The Learning Center’s free courses number in the dozens. Ranging from basic accounting and writing business plans to minority businesses and franchising, information is easy to access, clear and individually paced. Tools include podcasts, videos, spread-sheets and calculators to assist small business owners and prospective entrepreneurs. Courses do require registration but include most of the necessary information required to successfully start and run a small business.
For example, under the Starting a Business category, courses include Young Entrepreneurs, Strategic Planning, Buying a Business, Business Development Growth for Native American Businesses, Encore Entrepreneurship for Women, and many more.
The Finance category covers Finding and Attracting Investors, Saving Plans for Small Businesses and How to Prepare a Loan Package, among others. Government Contracting lists more than two dozen courses including Taking Your High-Tech Product to Market, Certificate of Competency, and Market Research – A Guide for Contracting Officers.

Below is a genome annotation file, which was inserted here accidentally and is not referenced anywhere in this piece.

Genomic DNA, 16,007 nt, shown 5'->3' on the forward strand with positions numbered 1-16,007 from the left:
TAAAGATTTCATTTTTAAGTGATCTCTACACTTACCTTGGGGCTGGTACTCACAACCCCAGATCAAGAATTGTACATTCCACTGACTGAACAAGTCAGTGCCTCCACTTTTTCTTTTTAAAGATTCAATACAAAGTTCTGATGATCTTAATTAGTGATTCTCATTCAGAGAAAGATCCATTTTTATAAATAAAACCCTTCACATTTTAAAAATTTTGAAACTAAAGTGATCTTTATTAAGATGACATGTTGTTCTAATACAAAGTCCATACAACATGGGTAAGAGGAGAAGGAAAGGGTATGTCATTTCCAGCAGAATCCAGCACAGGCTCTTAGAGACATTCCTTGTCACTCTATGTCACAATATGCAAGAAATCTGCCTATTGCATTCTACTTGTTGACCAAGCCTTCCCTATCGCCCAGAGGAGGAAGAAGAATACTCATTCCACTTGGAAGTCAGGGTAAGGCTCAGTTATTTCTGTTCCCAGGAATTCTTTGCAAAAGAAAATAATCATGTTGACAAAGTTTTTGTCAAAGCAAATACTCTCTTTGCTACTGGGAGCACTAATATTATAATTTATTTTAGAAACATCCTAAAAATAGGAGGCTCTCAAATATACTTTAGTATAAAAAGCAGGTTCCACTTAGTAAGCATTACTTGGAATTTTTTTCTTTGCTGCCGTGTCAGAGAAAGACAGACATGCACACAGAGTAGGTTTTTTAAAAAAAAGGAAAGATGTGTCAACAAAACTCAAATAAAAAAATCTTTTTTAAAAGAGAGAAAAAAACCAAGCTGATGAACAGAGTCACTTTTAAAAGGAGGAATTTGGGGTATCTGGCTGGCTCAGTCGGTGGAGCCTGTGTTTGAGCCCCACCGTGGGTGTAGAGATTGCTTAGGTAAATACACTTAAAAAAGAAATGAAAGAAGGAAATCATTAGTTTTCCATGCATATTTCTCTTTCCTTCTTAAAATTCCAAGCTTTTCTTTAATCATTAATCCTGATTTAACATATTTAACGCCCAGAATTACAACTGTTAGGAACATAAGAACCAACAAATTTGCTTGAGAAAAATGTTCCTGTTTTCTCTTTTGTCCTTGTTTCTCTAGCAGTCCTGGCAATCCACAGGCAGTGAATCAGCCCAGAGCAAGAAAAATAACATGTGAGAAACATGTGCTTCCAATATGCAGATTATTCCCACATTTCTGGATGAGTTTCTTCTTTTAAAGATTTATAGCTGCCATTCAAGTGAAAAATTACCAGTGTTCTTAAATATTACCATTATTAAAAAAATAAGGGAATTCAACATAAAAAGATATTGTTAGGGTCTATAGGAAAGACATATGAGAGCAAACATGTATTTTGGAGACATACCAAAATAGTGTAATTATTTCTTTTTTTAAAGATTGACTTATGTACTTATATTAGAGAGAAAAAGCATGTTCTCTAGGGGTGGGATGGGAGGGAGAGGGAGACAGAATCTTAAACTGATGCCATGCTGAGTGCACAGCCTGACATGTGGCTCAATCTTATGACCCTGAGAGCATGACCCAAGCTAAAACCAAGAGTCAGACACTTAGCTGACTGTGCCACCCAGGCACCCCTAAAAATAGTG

Additional video resources are available, too. Like the courses, the videos cover subjects ranging from start-up to management and government contracts to marketing. SBA also hosts an Online Business Chat Room, whereby questions from the small business community are answered monthly by experts.
Closer to home, SBA provides counseling and mentoring to small businesses through a variety of local programs and offices – with direct links posted in the Local Resource section.
SBA District Offices are located across the country. In addition to counseling and mentoring assistance, these offices help implement SBA programs and offer free or low-cost business development support.
SBA also partners with colleges and universities at Small Business Development Centers. These centers are designed to provide management support to eligible small business owners and future entrepreneurs at no cost. Educational services range from assistance with starting a business, to managing a business, to resolving production or operational problems.